Underwood Works to Improve Access to Quality Health Care for Veterans
Congresswoman Lauren Underwood (IL-14) introduced The ACE Veterans Act which expands veterans’ access to contraceptives, includes an option for full-year supply. The Post-9/11 Veteran Suicide Prevention Counseling Act would improve suicide prevention for post-9/11 veterans
Congresswoman Lauren Underwood (IL-14) introduced the ACE Veterans Act and the Post-9/11 Veteran Suicide Prevention Counseling Act to improve veterans’ health by improving access to contraceptives and preventing veteran suicide by offering proactive screening and counseling to address the unique needs of post-9/11 veterans.
The Access to Contraception Expansion for Veterans (ACE Veterans) Act (H.R. 4281) would improve access to contraceptives for women veterans by giving them the option to receive a full year’s supply of birth control pills, patches, or rings at the VA. Currently, most veterans are only given a three-month supply, which can negatively impact the ease and efficacy of contraceptive access and use. According to a recent study published in JAMA Internal Medicine, a full-year dispensing option for oral contraceptive pills at the VA could reduce unintended pregnancies among women veterans and produce substantial cost savings for the VA. Seventeen states and the District of Columbia currently require insurers to cover a full-year supply for oral contraceptives. This legislation is co-sponsored by Congressman Conor Lamb (D-PA) and endorsed by the Service Women’s Action Network (SWAN) and AMVETS.
“Our veterans have served and sacrificed so much for us—the least we can do in return is ensure they get the best possible health care. The ACE Veterans Act will make it easier for veterans to get contraception, which in turn increases its efficacy. When you ask a veteran to pick up their contraception every few months rather than just once a year, it’s more than just a burden of a few extra drives to the pharmacy each year, it’s a burden that costs the VA money and makes women veterans more susceptible to unintended pregnancies. The ACE Veterans Act will reduce this burden and bring the VA’s current policy up-to-date with evidence-based policies implemented across the country,” said Underwood.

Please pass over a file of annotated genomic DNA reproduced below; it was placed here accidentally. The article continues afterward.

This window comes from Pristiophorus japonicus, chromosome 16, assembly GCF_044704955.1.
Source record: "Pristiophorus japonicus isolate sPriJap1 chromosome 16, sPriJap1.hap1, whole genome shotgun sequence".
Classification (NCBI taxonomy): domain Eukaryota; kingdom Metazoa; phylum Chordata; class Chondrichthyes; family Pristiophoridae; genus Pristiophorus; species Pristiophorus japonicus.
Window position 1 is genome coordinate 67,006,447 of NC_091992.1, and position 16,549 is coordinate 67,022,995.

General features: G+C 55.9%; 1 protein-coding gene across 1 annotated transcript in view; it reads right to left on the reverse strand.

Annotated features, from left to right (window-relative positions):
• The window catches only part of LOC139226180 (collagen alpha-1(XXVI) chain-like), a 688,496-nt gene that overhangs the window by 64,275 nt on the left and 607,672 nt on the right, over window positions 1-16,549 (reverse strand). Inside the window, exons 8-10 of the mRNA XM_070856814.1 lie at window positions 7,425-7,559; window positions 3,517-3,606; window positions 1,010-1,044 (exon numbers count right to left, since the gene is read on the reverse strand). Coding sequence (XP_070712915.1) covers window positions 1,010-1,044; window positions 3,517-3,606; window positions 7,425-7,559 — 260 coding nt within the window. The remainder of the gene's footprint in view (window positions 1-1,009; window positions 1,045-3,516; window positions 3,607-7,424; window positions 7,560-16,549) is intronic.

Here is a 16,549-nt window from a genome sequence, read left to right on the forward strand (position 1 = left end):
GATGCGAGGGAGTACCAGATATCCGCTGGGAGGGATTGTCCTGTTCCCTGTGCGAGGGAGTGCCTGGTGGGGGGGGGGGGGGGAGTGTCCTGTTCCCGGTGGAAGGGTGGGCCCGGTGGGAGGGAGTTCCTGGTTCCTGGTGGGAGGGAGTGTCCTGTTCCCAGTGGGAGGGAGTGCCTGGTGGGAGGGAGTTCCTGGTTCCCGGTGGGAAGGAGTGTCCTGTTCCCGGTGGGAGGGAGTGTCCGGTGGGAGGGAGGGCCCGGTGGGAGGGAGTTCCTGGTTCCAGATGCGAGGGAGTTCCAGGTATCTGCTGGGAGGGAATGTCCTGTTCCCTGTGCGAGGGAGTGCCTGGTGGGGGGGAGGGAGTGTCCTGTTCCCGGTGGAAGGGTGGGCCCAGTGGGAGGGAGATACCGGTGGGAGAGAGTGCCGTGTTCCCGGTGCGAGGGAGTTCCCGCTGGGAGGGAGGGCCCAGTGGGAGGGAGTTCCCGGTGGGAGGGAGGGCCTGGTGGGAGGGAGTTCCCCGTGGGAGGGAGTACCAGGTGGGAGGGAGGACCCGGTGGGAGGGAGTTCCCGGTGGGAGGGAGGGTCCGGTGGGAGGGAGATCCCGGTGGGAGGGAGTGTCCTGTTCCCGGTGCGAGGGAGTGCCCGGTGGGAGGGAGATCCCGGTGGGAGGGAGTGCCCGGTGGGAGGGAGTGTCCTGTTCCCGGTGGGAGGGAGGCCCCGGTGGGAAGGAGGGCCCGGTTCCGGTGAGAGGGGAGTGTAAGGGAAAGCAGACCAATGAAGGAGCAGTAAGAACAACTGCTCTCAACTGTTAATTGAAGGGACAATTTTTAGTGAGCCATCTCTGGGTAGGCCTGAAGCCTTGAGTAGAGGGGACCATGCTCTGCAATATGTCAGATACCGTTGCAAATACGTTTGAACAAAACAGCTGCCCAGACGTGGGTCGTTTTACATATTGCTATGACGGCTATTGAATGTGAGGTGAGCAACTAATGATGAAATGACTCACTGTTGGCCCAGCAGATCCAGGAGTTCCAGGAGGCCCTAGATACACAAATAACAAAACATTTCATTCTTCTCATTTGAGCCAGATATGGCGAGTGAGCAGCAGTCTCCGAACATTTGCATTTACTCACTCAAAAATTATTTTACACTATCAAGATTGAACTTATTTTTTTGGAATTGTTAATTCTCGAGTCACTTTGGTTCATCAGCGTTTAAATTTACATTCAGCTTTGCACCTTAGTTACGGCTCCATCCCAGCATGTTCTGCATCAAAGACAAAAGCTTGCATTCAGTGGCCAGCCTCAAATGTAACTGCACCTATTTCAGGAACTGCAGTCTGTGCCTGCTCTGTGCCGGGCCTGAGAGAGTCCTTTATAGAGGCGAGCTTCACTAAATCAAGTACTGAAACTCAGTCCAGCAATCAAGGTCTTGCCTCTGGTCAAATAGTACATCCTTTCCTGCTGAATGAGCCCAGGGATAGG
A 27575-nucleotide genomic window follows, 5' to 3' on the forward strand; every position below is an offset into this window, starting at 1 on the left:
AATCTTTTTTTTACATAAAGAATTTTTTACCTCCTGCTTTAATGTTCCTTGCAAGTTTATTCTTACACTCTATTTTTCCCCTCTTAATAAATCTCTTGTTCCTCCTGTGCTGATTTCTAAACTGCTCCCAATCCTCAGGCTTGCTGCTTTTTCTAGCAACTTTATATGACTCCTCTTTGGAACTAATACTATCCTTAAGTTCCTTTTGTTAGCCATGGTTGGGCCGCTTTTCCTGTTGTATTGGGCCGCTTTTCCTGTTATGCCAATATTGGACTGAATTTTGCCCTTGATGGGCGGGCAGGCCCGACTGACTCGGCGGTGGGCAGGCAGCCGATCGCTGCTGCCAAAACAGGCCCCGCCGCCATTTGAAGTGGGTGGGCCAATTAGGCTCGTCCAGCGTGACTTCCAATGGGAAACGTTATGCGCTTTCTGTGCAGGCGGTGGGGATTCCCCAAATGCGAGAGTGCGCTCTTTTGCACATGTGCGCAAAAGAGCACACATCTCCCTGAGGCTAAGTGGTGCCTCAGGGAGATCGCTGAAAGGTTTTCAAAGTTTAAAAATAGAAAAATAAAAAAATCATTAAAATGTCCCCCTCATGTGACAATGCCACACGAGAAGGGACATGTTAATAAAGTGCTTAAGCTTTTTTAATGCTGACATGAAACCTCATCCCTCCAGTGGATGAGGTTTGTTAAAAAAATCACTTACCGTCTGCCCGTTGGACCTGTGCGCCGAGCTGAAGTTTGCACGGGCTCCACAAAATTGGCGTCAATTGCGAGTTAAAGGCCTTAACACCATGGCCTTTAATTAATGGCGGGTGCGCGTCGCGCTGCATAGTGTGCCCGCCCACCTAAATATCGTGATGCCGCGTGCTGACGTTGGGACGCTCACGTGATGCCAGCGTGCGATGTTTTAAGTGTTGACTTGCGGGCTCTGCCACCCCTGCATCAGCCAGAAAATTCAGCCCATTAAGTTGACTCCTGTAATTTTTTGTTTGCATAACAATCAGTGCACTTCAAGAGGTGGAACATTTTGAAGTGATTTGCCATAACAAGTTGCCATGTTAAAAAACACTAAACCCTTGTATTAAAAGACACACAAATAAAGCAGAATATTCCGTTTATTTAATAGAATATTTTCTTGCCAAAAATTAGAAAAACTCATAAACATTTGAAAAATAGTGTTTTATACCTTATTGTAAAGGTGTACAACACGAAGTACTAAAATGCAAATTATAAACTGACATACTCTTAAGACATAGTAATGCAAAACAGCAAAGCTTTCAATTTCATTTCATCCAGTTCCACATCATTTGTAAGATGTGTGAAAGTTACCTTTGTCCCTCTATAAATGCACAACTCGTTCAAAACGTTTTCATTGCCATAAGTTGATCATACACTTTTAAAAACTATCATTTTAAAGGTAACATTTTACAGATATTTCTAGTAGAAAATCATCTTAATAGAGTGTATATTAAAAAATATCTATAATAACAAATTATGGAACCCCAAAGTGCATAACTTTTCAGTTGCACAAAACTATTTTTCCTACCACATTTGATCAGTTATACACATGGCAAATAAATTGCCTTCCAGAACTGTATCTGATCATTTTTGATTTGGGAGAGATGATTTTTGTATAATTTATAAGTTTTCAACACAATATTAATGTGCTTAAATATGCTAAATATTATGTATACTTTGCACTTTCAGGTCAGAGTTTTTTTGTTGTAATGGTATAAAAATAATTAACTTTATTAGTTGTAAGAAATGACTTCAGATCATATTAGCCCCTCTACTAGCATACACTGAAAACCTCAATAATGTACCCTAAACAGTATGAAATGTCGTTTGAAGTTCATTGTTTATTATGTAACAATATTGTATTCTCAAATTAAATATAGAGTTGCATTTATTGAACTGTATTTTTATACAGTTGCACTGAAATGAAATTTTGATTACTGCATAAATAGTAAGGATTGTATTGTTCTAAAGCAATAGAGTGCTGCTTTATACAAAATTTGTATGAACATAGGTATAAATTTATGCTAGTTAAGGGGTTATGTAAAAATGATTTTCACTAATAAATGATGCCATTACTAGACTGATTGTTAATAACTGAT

“The Service Women’s Action Network encourages Congressional leaders to pass the Access to Contraception Expansion Act for Veterans. Veteran women should receive the same level of care and support that servicewomen and civilian women enjoy. Birth control should be easily accessible and at no cost. This bill would improve access to birth control, and help improve health outcomes for women veterans,” said Ellen Haring, Ph.D., CEO, Service Women’s Action Network (SWAN).
The Post-9/11 Veteran Suicide Prevention Counseling Act (H.R. 4282) takes a proactive approach to address the veteran suicide crisis. The most recent VA National Suicide Data Report found that the highest rate of increase of veteran suicides is among veterans aged 18-34, a rate which has nearly doubled since 2005. As of 2018, every veteran in that age group had begun their service after September 11, 2001. Underwood’s legislation would help veterans and VA health care professionals address younger veterans’ unique health care needs by providing all post-9/11 veterans with suicide and lethal means counseling as a part of their first visit to a VA facility.
“The suicide rate for veterans in Illinois is almost double the rate of the general population. The numbers are troubling, of course, but these are not just numbers—these are our neighbors and friends and heroes who have served and sacrificed so much for our community and our country,” said Underwood. “In order to truly address the veteran suicide crisis and continue to destigmatize mental health care, we need to proactively provide veterans with counseling and mental health support. It’s crucial that this is an option before veterans have to ask for it, which sometimes is too late.”
As a member of the Committee on Veterans’ Affairs, Underwood is committed to making sure that veterans are receiving the quality, affordable health care they have earned, including by addressing the veterans suicide crisis. Last month, Underwood introduced the Veterans Preventive Health Coverage Fairness Act with Senator Tammy Duckworth (D-IL) to make health care more affordable for veterans and eliminate copays for preventive health services including contraception, immunizations, and cancer screenings. Underwood’s legislation would help reduce out-of-pocket expenses and co-pays for women veterans who choose to receive a full-year supply of contraceptives. In April, Underwood introduced the Veterans’ Care Quality Transparency Act to ensure both the VA and outside providers are offering veterans high-quality mental health and suicide prevention services. In May, this bipartisan legislation passed the House of Representatives and is awaiting consideration in the Senate.
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